The top traders have a trading style suited and congruent to their personality and character, it is a style which they have molded around their own particular strengths, and which works to offset weaknesses and flaws they possess.

It is unlikely the novice trader is going to start with the same style and approach to trading that they will eventually settle down with. At first they are likely to adopt the style of their teacher, trainer or mentor, however over time they will refine and alter it to fit to their character and personality.

To achieve this one must have a high degree of self-awareness, including the ability to achieve honest self-appraisal and reflection. This can take many years, and a requires a high degree of honesty, something not always easy when one desires are telling is driving a person in a direction which may blind them to their reality.

In my work with traders I have pioneered the use of ‘Risk Profiling’ to help traders better understands their personality traits, and the style and behaviours that their personality is most suited to. One of the biggest problems traders have is when they are using an approach or style which is not best suited to their personality. I compare it to an athlete who chooses the wrong event for their body type. I find that most successful traders are employing a style an approach which suits their personality and thus gives them a defined edge they can work. The consequence of this is that traders of all types can achieve success, whether they are highly risk-adverse, highly risk-seeking, logical and methodical or intuitive and emotional.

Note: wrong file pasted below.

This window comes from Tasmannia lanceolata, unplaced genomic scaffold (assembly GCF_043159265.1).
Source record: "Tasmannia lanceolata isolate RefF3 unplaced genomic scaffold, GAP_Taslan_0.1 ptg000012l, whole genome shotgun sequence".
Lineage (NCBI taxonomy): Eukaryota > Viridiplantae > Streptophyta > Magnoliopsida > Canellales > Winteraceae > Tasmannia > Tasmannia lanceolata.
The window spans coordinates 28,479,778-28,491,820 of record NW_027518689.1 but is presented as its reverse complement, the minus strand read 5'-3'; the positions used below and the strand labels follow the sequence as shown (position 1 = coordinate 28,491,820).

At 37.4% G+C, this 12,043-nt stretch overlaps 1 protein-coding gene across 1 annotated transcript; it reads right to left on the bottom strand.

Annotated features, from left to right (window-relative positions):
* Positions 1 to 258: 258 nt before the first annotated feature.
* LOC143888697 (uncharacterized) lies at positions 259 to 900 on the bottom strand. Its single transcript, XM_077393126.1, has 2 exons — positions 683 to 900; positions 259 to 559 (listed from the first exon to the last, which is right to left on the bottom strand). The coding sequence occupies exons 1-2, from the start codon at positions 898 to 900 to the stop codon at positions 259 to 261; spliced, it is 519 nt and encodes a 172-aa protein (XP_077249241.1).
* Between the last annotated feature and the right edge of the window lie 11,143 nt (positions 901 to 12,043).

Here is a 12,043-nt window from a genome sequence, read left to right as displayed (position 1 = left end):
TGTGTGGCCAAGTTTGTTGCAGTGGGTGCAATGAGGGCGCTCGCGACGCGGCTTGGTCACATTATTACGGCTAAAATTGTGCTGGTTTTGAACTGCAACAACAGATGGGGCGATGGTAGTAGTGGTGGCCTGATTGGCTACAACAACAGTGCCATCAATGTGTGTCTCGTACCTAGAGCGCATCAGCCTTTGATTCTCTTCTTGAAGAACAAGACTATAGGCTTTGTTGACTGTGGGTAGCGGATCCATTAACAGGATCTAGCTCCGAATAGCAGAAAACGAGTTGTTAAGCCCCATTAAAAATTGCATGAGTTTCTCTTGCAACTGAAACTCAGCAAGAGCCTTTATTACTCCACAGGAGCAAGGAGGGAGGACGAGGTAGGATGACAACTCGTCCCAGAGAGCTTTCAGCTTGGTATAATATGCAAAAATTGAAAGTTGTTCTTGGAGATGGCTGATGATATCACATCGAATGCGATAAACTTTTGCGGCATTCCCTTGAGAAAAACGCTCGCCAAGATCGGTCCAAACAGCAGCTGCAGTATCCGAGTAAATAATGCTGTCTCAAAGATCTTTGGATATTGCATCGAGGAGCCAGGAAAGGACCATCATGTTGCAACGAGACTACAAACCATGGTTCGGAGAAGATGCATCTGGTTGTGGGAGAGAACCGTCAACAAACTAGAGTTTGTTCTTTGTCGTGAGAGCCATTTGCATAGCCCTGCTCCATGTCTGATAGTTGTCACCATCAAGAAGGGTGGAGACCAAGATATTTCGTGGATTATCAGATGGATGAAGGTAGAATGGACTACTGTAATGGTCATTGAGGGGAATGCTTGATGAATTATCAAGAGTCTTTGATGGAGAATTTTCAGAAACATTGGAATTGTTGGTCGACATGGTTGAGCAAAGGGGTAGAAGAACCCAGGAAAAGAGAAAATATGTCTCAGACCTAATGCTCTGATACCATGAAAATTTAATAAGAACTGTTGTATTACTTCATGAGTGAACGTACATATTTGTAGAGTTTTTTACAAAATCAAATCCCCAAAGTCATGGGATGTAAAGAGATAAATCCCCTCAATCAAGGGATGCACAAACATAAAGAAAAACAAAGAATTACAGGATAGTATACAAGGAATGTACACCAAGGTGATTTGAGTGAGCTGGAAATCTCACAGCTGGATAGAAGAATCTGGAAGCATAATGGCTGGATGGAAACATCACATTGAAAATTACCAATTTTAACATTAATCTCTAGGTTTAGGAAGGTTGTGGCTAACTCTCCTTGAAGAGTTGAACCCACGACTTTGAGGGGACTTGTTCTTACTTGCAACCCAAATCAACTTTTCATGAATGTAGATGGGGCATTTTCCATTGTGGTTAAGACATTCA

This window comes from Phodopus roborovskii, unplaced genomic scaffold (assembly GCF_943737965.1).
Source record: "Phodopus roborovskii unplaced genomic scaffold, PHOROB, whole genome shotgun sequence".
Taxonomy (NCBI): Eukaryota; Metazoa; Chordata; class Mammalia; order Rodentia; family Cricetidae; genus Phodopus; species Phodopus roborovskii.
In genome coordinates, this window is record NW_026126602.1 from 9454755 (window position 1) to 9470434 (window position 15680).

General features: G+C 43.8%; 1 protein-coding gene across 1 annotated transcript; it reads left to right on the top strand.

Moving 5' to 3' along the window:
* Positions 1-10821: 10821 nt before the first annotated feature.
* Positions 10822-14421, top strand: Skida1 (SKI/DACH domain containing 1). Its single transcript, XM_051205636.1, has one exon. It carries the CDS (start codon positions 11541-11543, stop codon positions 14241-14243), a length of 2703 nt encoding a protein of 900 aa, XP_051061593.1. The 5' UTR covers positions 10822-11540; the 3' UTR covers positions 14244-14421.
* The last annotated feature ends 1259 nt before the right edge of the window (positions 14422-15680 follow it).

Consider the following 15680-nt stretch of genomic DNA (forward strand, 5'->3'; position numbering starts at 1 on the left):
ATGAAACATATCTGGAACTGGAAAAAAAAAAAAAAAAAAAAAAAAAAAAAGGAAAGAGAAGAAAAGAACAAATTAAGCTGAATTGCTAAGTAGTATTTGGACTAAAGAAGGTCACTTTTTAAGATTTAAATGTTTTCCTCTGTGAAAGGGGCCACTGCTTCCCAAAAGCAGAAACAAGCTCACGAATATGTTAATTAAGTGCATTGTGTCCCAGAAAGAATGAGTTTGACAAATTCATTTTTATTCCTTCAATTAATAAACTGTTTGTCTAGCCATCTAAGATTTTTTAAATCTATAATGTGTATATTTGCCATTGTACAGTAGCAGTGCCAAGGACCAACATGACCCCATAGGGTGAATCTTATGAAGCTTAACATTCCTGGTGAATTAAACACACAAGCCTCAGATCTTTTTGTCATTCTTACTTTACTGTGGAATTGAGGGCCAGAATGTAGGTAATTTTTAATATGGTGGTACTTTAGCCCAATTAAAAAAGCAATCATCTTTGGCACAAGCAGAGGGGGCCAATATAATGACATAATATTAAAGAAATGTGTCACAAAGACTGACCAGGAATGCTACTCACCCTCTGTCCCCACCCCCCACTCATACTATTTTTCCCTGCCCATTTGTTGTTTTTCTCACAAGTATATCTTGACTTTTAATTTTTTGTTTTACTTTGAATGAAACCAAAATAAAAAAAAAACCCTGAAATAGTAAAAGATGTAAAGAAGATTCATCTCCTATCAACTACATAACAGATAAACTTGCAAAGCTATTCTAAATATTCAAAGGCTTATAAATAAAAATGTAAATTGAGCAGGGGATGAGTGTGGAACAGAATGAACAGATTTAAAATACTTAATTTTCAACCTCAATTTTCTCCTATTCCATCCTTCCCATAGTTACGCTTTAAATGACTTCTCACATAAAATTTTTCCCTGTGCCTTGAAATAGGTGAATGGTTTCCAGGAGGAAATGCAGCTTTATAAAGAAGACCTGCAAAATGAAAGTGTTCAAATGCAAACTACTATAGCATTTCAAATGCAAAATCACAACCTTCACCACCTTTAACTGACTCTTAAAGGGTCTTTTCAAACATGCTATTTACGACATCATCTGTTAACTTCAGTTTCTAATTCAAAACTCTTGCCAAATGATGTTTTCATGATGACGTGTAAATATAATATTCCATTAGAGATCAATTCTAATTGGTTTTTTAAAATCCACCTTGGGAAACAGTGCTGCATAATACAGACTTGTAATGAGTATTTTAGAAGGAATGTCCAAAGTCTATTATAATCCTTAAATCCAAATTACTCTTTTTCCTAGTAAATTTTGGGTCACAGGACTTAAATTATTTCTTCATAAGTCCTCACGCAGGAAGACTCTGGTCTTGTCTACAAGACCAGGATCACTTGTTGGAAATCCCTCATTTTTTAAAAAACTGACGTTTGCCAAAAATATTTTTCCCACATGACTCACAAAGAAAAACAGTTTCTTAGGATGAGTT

Helpful behaviours to support development of this trait: Conscious alignment of approach to suit strengths and allay weaknesses. Develop mindful awareness of one’s self, character and behaviours. Willingness to seek and receive feedback. Appraisals/personality Tests/ Risk Profiles. Set goals to include congruence to strengths and character traits. (View this recent webinar, which was a collaboration between myself and Geoff Trickey of PCL Ltd, creator of the Risk Type Compass tool)
style which they have molded around their own particular strengths, and which works to offset weaknesses and flaws they possess.

Trait 4) Reduction of Anxiety and Stress. 
When trading or investing, one can seem to do everything in accordance with previous experience